Fall 2009 | Return to issue home
Multitasking and stress
Teaching techniques to bring back concentration and focus
Technology is supposed to improve our lives, free up time to think, to create. David Levy, an iSchool professor and dedicated meditator, wonders if the opposite hasn’t happened. We Twitter, Flickr, Facebook, Google, skim, scan, text-message, and instant-message half-engaged in "hmmm...what?" conversations as we madly multitask.
Where, asks Levy, is the quiet time to reflect, focus, truly connect? What will happen to children who know everything about high-speed connection and nothing about the slow contemplation that leads to creativity and discovery?
"This is a dangerous trend for society if it becomes our dominant way of living our daily lives," he says. "There’s nothing wrong with split-focus for periods of time, but when we’re not giving our full attention to anything, it reduces our humanity and our effectiveness."
Attention is clearly on the wane. The typical office worker now checks email more than 50 times a day, visits more than 40 Web sites, and instant-messages 77 times. To address the onslaught of interruption and inattention, Levy has helped launch an experiment in Seattle and San Francisco he calls "contemplative multitasking." Backed by National Science Foundation funding, researchers are training workers in meditation techniques and then measuring their effectiveness on the job. Could these techniques reduce stress and increase concentration?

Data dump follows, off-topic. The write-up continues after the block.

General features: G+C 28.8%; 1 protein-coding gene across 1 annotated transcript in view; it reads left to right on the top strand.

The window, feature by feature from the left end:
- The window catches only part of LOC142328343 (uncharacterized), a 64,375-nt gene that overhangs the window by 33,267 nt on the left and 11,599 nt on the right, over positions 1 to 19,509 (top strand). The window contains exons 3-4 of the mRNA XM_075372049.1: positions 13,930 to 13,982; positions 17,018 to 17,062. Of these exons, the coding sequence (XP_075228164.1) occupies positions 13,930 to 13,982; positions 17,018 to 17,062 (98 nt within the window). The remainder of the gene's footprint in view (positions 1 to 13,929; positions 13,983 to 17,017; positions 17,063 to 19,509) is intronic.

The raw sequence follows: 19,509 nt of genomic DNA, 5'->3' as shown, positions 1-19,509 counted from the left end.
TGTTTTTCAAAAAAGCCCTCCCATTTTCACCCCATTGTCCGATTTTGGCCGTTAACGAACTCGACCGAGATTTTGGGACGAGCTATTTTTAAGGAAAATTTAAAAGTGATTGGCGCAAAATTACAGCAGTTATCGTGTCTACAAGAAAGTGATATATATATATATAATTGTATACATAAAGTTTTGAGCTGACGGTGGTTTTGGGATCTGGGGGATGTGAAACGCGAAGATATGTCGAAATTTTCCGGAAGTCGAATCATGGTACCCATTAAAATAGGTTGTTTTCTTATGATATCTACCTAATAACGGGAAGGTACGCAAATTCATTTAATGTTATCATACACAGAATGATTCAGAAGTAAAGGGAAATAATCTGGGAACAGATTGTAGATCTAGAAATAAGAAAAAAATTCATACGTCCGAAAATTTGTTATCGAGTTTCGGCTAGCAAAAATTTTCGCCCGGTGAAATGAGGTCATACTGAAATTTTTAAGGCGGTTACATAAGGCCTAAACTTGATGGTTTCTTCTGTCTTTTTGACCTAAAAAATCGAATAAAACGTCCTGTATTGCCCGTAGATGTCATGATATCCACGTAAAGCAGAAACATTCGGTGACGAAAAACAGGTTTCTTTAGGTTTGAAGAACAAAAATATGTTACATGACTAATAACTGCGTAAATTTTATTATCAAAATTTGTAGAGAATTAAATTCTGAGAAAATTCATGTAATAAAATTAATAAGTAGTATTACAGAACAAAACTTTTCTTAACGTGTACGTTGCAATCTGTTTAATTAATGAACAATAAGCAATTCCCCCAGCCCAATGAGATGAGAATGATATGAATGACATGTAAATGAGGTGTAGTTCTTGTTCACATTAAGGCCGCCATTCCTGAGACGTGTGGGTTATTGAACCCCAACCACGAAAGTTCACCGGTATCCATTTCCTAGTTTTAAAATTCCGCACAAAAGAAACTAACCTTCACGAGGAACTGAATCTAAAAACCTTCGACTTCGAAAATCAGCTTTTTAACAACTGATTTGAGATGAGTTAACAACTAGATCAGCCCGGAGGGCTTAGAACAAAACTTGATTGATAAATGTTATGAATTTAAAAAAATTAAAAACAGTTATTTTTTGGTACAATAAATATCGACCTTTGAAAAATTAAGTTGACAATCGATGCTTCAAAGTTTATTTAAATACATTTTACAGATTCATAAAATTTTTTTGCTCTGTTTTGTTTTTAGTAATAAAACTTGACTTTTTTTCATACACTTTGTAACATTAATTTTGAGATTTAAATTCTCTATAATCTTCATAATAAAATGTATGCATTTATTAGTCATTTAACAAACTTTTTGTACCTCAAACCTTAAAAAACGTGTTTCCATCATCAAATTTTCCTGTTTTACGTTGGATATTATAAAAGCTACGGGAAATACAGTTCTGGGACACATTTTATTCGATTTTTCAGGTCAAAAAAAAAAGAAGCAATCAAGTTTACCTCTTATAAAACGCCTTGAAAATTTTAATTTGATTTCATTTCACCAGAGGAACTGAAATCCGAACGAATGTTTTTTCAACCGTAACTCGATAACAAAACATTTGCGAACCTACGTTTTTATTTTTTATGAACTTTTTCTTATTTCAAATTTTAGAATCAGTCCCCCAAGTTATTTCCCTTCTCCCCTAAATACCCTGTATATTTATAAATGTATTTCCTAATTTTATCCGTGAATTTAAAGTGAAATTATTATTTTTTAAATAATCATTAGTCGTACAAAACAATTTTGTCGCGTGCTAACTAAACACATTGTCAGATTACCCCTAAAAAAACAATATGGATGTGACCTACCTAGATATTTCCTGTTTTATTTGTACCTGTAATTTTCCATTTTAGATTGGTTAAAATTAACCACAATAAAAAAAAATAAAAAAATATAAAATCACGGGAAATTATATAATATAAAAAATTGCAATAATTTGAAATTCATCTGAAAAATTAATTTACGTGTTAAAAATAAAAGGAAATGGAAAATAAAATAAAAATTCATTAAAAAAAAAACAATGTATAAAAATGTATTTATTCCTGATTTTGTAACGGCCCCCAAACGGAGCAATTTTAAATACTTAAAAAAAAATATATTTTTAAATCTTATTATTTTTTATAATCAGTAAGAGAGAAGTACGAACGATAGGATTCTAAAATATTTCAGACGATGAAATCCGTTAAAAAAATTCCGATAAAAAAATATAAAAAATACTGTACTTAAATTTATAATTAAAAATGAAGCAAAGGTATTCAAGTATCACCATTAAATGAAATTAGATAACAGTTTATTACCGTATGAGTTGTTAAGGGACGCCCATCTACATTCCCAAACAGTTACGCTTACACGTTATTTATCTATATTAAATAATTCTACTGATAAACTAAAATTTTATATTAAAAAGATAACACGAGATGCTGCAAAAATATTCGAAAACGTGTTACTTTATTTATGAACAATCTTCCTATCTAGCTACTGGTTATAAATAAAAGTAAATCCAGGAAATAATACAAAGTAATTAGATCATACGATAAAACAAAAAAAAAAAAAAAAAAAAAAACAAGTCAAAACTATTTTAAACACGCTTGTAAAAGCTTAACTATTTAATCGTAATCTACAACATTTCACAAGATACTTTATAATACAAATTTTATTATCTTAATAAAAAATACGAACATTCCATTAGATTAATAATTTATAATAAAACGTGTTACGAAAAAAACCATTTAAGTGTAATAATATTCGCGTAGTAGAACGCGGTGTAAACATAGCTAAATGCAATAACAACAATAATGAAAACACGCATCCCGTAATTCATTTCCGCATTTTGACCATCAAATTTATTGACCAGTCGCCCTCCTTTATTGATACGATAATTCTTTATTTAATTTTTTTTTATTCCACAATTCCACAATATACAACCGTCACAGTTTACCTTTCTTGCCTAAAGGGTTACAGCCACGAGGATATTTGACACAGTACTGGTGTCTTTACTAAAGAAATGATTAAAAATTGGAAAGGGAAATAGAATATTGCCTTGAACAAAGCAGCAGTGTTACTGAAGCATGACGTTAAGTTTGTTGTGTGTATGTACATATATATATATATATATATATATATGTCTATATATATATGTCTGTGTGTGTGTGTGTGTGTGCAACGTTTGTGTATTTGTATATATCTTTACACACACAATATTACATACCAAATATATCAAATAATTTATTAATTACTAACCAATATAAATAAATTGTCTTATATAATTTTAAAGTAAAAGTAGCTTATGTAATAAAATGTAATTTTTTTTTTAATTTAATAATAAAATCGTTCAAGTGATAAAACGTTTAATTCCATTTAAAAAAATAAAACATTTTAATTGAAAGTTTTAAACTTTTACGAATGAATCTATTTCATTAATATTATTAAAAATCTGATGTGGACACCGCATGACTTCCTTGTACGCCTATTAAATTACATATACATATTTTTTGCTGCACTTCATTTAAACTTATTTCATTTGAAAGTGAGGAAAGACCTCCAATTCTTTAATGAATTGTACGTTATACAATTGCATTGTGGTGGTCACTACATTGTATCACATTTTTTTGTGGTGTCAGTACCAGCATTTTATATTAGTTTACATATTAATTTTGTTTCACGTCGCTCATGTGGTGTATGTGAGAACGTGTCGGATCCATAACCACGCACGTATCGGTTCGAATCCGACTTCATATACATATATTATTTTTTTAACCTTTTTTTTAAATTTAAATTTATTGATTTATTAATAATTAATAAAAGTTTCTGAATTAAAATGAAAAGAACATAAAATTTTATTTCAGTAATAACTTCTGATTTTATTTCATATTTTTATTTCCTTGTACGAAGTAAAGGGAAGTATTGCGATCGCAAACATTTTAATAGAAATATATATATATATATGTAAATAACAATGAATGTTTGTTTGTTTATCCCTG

Levy is also looking to develop contemplative training programs at public libraries. "People go there now to read. They could also go there for tools to deal with overload and acceleration," says Levy, who earned degrees in computer science and artificial intelligence at Stanford University before moving to London to study calligraphy and bookbinding.
His role, he says, is to "bring the spirit of calligraphy to the digital age."
"There has been no real slow down since then," says Levy. "The pace has just continued to increase."
Fall 2009 |
Multitasking - UW Information School iNews - Fall 2009 - University of Washington iSchool